The Center has collected and preserved important Middle Eastern research materials for more than 50 years. Although counter to short-term market economics, the Center's pursuit of this mission is essential to the long-term health of humanities and social science scholarship.
A summary of new Middle Eastern resource materials slated for Center acquisition in 2004, including a group of early 20th century Middle Eastern and Arab-American newspapers; British political and secret files on the creation of modern Iraq; links to the Center's Middle Eastern Studies and Islamic and Middle Eastern Dissertations collections; and more.
A 50th anniversary reflection on the Middle East Microform Project (MEMP) features a retrospective on MEMP's origins, contributing partners, and programs, plus an extensive review of new strategies and directions ranging from new preservation activities and infrastructural needs, to membership expansion and Middle East outreach and capacity building projects.
A profile of Kansas State University professor Michael W. Suleiman, who has compiled a social and political history of Arab-Americans from newspapers and serials published by and for immigrant communities in North American cities with large Arab populations.
The World Wide Web has become a primary vehicle of political communication. As part of the Center's recent examination of scholars' analysis and harvesting of the Political Web, staff interviewed a number of humanities and social science researchers. This article focuses on the work of a researcher who studied how insurgent groups and activists in the Middle East use the Web to build constituencies.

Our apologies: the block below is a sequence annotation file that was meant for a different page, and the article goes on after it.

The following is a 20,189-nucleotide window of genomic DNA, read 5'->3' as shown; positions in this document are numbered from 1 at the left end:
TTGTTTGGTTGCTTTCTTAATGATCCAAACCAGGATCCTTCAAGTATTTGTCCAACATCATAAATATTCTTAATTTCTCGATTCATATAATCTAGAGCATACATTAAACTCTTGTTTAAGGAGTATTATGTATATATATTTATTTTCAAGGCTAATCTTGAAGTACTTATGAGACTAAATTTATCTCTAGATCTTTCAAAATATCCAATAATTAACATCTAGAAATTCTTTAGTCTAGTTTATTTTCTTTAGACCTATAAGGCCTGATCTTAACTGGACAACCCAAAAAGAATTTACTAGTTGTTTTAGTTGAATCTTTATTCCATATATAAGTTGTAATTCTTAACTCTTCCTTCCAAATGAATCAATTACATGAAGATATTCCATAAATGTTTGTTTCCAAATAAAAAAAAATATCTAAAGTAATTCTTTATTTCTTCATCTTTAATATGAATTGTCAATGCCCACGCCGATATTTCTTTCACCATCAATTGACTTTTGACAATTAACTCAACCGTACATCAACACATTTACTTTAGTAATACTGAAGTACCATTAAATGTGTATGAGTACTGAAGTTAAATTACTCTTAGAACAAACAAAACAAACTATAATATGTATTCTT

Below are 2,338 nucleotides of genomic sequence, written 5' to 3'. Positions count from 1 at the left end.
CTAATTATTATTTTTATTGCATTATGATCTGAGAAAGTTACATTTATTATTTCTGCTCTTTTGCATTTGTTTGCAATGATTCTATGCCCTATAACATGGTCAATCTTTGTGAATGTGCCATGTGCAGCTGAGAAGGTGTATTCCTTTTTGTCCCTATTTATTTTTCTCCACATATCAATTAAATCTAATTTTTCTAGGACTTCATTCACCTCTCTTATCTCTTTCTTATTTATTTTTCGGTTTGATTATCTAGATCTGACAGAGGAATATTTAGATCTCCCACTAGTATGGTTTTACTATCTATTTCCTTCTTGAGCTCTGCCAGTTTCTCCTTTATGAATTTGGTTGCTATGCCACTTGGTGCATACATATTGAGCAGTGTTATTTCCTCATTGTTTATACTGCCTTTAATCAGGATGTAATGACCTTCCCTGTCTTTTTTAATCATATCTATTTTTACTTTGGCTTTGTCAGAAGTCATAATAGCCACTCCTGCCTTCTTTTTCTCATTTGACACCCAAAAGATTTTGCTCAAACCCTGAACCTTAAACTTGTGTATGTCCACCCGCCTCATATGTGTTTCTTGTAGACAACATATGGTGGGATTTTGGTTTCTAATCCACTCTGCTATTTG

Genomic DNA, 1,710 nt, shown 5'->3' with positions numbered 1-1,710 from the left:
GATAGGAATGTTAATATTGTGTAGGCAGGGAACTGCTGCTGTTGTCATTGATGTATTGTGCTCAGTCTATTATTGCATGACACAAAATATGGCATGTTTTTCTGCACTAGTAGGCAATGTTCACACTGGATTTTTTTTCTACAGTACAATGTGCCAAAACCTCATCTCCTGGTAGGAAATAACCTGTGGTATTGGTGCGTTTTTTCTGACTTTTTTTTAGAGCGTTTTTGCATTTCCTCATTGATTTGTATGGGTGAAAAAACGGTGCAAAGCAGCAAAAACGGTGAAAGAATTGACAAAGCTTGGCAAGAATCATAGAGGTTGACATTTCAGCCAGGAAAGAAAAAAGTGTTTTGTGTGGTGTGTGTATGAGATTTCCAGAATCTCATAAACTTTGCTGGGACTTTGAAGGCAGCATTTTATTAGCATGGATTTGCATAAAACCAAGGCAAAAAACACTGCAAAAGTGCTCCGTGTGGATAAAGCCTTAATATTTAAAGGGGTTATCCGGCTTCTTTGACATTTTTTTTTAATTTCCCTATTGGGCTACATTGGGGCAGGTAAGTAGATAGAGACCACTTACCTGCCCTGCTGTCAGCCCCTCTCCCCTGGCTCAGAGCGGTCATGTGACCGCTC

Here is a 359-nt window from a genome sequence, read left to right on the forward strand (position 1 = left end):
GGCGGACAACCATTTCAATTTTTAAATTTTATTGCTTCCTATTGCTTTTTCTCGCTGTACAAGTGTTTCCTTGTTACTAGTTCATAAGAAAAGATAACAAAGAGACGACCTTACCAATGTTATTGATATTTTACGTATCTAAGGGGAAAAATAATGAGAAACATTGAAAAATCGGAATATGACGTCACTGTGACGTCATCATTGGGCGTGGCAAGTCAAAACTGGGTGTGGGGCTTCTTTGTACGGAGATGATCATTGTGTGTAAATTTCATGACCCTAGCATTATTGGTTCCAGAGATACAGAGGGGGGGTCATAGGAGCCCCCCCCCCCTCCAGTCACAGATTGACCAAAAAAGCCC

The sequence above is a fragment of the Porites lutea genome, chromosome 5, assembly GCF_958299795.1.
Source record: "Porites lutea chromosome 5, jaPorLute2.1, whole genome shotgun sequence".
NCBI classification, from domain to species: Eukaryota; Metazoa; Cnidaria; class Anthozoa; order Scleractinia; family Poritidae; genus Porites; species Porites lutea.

The Center holds the personal library of books, serials and magazines of a missionary and scholar who lived in Turkey and conducted research on the Bektashi dervish order. The collection includes school instruction materials, cultural and religious tracts, mainstream newspapers, alternative press publications, satirical magazines, science journals, yearbooks, maps, and other materials dating from 1860-1928.
Yale University and a partnership of national and international institutions have combined resources and expertise on a project to collect and circulate important Middle Eastern periodicals through a freely accessible database called OACIS.